So in introducing this weird gift I decided that I needed to throw her off of why she might be getting these things. I was on the same mode of public transportation that reminded me about WICKED so I thought there was a chance we might be on a train that would have them as well and if she saw the advert and had the binoculars maybe her mind might connect the two. I know, a bit convuluted but I couldn’t take a chance so in the envelope I put a picture of some San Francisco wild parrots to completely confuse and and make her think her husband is an absolute bafoon who might be taking her into the city to see parrots that she couldn’t care less about seeing.
Four BART stops later I tell my lovely wife that it’s time to get off the train and we began our ascent back to the surface world from the subterranian Civic Center station. As we do so I hand her the envelope that has the tickets as well as the reveal of the nutty mantra that I gave her earlier in the week.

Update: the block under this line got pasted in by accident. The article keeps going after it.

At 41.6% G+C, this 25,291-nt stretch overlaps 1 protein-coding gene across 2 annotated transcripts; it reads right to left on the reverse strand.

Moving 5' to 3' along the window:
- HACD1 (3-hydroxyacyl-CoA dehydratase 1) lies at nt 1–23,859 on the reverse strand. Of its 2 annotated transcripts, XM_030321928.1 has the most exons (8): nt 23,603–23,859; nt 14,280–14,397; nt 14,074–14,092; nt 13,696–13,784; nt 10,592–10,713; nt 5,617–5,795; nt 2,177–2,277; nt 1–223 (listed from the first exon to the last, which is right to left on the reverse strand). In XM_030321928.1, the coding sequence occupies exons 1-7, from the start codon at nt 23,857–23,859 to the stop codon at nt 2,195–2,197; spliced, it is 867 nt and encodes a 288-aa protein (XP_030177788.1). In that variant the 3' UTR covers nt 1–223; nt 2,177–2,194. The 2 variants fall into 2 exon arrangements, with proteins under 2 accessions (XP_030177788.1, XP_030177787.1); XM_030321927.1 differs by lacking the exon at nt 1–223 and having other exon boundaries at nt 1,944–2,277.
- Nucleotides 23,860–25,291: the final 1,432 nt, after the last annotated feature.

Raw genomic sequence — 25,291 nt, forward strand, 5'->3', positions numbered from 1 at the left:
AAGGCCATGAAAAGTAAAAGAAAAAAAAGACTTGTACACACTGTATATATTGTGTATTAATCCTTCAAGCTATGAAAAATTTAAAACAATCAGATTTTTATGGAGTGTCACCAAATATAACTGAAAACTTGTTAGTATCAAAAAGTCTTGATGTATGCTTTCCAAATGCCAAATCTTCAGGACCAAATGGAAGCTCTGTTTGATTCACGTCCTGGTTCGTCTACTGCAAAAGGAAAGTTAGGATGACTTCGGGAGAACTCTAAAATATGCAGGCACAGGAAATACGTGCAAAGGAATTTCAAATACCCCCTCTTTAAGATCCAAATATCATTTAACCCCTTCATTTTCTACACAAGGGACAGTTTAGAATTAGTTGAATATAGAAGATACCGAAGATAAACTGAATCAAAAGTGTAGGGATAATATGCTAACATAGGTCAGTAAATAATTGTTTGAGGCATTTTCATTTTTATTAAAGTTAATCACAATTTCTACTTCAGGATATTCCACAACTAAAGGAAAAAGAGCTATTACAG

As you can see each heart is green, just like the main character Elphaba. The first letter of each word is in a different color from the rest of the letters so that when you look at it from top to bottom each first letter spells out WICKED. I handed her the envelope and kept her back to the Orpheum and waited as she looked at the envelope in her hand. She looked at it and looked at me and…. it was pretty clear that my clever little message wasn’t getting across. I looked up towards the marquee, her eyes followed mine and her excitement made me feel like I just won the Super Bowl of Valentine’s Day gifts.
Thankfully that wasn’t everything as I also had reservations at the Market Street Restaurant and Grill across the street for a wonderful post show dinner.
So there you have it. This VD I went from Zero to Hero. Now the panic is setting in again because I now realize one frightening thought: How the hell am I going to top this next year?!?!?!